Figure 14: (a) Effect of work rolls cross angle on strip profile. (b) Effect of work roll shifting on strip profile, 3rd pass.

Figure 14(b) shows the effect of work roll shifting (0 and 8 mm) on strip profile after the 3rd pass without work roll cross angle, 20 rpm speed, and 80 mm strip width at 1.3 speed ratio under lubrication conditions. Similar to the 1st and 2nd passes, work roll shifting is not significant in reducing the strip profile as well as thickness compared to work rolls cross angle effect.

3.8. Improving the Strip Profile Using Speed Ratio

Figures 15(a) and 15(b) show the effect of speed ratios (1.1 versus 1.3) at work rolls cross angles 0° and 1° with no work roll shifting, 20% reduction, and 20 rpm rolling speed for 80 mm strip width under lubricated conditions. At 0° cross angle, there is essentially no significant improvement in strip profile or thickness distribution with an increase in speed ratio. Even at higher work rolls cross angle of 1°, there is no significant improvement in strip profile; however, a lower speed ratio results in a better reduction in strip thickness.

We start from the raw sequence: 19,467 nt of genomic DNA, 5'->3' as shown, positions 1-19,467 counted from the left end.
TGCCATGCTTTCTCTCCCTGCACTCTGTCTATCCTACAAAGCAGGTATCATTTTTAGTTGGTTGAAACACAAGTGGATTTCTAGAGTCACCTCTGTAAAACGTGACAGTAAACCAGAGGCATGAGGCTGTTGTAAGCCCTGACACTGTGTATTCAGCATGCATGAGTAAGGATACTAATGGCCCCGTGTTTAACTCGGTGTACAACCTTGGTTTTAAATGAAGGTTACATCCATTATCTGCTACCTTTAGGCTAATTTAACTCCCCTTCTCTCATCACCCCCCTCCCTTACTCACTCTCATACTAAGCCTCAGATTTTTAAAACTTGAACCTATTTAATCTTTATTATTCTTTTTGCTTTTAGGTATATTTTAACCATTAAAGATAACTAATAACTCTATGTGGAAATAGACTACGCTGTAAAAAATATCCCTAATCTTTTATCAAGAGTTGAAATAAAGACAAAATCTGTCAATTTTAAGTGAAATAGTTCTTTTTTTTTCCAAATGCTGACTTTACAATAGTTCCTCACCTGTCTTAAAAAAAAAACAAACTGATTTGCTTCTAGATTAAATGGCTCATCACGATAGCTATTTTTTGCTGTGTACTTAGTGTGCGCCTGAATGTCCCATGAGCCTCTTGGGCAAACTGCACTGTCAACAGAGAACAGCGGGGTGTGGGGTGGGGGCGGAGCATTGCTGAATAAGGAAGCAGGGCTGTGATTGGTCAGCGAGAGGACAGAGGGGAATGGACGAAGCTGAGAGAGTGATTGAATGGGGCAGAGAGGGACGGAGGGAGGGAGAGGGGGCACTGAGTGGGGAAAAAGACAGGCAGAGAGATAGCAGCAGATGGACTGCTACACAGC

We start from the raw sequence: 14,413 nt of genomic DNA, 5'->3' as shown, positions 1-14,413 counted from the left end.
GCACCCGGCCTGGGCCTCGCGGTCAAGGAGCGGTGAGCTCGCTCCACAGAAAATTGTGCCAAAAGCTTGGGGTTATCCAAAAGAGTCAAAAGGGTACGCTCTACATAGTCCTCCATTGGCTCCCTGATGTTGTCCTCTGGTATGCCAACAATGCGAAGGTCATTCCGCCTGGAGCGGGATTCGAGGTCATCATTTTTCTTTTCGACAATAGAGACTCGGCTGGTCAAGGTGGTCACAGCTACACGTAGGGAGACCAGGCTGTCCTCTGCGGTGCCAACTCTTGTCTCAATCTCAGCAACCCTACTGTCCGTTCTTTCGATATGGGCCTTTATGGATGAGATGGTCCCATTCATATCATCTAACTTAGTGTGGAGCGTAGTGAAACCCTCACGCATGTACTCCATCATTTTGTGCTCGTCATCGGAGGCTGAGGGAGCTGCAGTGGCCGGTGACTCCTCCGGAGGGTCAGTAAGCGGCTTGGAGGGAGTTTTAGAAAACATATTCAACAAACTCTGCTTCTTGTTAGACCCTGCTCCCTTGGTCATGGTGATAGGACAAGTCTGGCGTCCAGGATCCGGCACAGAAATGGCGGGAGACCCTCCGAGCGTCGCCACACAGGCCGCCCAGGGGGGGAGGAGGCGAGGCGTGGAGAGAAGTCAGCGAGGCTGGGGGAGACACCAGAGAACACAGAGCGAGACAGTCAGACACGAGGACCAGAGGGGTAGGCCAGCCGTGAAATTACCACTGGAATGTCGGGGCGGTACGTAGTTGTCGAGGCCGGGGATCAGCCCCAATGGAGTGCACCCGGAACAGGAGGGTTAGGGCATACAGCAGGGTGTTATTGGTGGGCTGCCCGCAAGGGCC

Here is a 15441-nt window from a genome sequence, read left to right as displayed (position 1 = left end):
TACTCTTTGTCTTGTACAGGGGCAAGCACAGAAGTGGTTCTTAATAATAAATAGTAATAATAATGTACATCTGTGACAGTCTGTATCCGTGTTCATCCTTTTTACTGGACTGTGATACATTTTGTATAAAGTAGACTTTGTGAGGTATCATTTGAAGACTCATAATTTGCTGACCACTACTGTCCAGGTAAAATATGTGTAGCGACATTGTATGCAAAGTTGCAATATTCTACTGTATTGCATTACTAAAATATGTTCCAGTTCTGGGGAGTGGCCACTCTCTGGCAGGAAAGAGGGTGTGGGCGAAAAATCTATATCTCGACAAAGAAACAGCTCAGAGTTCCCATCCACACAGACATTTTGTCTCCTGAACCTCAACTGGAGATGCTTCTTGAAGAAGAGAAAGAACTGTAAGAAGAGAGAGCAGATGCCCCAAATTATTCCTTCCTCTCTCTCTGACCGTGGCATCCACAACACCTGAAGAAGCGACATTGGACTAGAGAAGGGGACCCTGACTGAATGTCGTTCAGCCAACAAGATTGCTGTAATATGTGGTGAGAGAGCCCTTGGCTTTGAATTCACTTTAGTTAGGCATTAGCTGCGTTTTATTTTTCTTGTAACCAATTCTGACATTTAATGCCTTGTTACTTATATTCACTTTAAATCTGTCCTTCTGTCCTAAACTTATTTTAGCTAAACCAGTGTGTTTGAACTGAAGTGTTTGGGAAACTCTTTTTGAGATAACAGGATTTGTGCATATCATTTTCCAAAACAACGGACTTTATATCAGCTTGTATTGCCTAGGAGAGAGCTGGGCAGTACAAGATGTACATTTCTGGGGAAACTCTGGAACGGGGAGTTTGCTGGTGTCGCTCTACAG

Figure 15: The effect of WRC on strip profile for different speed ratios, (a) angle 0°, and (b) angle 1°, 1st pass.
3.9. Improving the Strip Profile Using Lubrication

Figure 16 shows a comparison of rolling condition (dry and lubricated) at speed ratio 1.3 and work rolls cross angles 0° and 1° with no work roll shifting and 20 rpm rolling speed for 80 mm strip width. Under dry conditions, the strip profile improved with an increase in work rolls cross angle from 0° to 1°, however, with no reduction in thickness. Under lubricated conditions, there was significant improvement in strip profile with an increase in work rolls cross angle, however, associated with an increased thickness.

Figure 16: The effect of WRC on strip profile under (a) dry condition and (b) lubricated condition, 1st pass.

4. Conclusions